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image Hat tip Utopia


Rural round-up

November 18, 2014

Aussies eye fairer fight with NZ dairying  – Matthew Cranston & Tim Binsted:

As an exporter of 40,000 litres of milk to China a year, Lemontree Dairy has had to wait 11 years for the same treatment in China as New Zealand dairies.

“We have been fighting with one hand behind our back for years now with New Zealand but with this free trade agreement being equal to New Zealand will make the fight fairer,” said director James McNamee.

“It’s about time they got it over the line.”

Australia’s free trade agreement with China is set to provide A$630 million in savings from 2016 to 2025 as the tariffs are wound back, according to Australian Dairy Industry Council. . .

Black market for messy mutton  – Tracey Chatterton:

Sheep carcasses are being dumped on Hastings streets as thieves continue to target livestock.

Meat continues to be sold on the black market despite suspects having already been arrested in recent months, Flaxmere community constable Greg Andrew said.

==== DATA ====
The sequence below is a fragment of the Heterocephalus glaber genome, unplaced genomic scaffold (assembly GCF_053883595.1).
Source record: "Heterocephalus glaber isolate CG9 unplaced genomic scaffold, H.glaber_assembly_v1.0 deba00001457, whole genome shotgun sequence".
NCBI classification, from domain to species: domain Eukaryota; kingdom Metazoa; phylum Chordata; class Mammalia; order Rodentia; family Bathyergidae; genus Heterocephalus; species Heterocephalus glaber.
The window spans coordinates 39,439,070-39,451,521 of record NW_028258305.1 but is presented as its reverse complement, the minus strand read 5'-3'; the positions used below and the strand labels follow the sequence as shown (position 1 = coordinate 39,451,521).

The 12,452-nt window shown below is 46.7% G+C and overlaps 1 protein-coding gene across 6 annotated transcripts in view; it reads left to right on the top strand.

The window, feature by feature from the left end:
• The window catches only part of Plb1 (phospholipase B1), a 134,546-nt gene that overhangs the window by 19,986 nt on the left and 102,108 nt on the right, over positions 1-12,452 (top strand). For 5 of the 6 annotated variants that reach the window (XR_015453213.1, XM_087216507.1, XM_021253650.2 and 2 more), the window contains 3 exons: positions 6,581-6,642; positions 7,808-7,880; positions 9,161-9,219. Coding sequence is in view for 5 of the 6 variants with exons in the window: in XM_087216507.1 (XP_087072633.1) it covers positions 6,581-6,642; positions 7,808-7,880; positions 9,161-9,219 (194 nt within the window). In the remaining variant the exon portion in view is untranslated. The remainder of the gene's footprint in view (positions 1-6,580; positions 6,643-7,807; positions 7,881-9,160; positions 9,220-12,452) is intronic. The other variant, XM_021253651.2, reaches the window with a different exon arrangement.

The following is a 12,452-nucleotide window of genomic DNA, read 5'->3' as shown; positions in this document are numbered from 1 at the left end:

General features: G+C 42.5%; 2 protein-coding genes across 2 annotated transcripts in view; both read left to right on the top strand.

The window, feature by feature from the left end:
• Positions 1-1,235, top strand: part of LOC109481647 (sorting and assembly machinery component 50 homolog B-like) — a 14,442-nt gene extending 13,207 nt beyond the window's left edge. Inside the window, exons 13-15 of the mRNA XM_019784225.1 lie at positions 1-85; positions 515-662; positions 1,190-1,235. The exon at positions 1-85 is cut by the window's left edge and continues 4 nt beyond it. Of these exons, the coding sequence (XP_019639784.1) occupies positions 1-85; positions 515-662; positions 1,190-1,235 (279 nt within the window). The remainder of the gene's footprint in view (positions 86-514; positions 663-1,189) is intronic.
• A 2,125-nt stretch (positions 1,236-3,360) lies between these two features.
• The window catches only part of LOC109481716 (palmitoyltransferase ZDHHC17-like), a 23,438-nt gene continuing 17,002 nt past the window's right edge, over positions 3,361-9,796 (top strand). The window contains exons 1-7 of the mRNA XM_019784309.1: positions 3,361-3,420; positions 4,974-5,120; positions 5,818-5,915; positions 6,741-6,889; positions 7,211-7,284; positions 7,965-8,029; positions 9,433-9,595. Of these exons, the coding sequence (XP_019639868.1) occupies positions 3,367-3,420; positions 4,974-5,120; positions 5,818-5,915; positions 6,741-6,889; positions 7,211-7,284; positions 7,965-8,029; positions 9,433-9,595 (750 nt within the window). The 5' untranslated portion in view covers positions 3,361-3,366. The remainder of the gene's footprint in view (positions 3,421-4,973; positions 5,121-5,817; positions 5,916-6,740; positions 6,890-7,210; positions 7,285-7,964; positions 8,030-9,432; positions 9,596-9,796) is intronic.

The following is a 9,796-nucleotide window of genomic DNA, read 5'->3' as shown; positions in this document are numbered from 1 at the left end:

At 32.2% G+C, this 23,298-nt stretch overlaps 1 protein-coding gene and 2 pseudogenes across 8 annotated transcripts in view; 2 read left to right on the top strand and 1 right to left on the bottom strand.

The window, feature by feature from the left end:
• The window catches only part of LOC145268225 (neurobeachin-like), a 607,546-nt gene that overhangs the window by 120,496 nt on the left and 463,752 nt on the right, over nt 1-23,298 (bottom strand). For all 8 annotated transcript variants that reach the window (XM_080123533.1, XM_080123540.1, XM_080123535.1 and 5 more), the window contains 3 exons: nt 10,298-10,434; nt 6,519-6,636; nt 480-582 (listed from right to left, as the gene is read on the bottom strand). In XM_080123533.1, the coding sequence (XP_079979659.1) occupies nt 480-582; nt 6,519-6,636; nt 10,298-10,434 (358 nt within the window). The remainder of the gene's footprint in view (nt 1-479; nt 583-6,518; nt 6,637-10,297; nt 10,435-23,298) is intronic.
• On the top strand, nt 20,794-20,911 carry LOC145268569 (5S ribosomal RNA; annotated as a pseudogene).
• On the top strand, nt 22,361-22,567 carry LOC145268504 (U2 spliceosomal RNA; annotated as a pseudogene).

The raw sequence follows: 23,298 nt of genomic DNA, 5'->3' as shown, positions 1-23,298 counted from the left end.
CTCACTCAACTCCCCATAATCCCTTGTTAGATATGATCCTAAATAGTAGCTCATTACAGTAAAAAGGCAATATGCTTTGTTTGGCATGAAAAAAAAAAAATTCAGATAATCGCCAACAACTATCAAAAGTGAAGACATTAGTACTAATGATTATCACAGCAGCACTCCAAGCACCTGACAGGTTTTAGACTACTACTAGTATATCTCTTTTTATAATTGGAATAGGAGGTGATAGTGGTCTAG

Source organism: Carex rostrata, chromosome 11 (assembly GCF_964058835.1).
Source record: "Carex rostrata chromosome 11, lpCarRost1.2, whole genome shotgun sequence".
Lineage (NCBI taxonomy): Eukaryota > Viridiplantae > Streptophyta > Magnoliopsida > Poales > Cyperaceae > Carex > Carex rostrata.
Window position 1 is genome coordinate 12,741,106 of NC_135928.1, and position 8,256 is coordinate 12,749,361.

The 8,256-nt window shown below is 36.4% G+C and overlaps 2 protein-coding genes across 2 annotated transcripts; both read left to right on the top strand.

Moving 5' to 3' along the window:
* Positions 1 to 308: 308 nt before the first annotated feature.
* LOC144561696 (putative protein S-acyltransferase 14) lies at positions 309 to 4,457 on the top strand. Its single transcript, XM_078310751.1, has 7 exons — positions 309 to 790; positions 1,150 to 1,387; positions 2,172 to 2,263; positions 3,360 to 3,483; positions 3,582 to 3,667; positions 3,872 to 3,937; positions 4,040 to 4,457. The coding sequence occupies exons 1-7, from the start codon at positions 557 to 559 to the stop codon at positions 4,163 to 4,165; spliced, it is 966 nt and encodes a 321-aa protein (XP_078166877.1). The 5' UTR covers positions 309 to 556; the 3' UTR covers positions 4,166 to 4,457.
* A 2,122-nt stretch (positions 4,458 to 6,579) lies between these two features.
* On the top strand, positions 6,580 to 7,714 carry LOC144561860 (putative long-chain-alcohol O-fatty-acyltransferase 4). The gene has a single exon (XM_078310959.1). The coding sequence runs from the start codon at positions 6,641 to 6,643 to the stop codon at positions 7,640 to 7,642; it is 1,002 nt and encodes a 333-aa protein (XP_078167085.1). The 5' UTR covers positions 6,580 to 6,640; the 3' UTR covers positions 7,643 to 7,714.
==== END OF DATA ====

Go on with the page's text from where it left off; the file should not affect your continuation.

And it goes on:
Ratepayers were footing the bill for the mess sheep rustlers were making.

Hastings District Council contractors collected and cleaned up the dumped carcasses and offal at a cost of between $100 and $300 per carcass. . .

Milk price variability – what it means for dairy farm businesses  – Grant Rowan:

It may not appear to be, but the milk price is trending upwards.

It is also becoming more and more volatile, with the past 18 months a good case in point. In May 2013 global Whole Milk Powder (WMP) prices peaked at US$5600/tonne. The average WMP price at Fonterra’s most recent Global Dairy Trade auction was US$2522/tonne.

The question for anyone interested in the health of NZ’s biggest export industry is how are dairy farmers faring?

This edition of Farm Investment Insight explores milk price variability and the tools farmers can use to generate operating profits in times of negative price shocks. . . .

Is Our Food Safety System as Strong as We Think. Private Sector vs Public Sector – Milking on the Moove:

Is our food safety system as robust as we think it is? And are we better served by the public or private sector?

Last week I blogged about my issues getting the mobile cowshed evaluated by inspectors.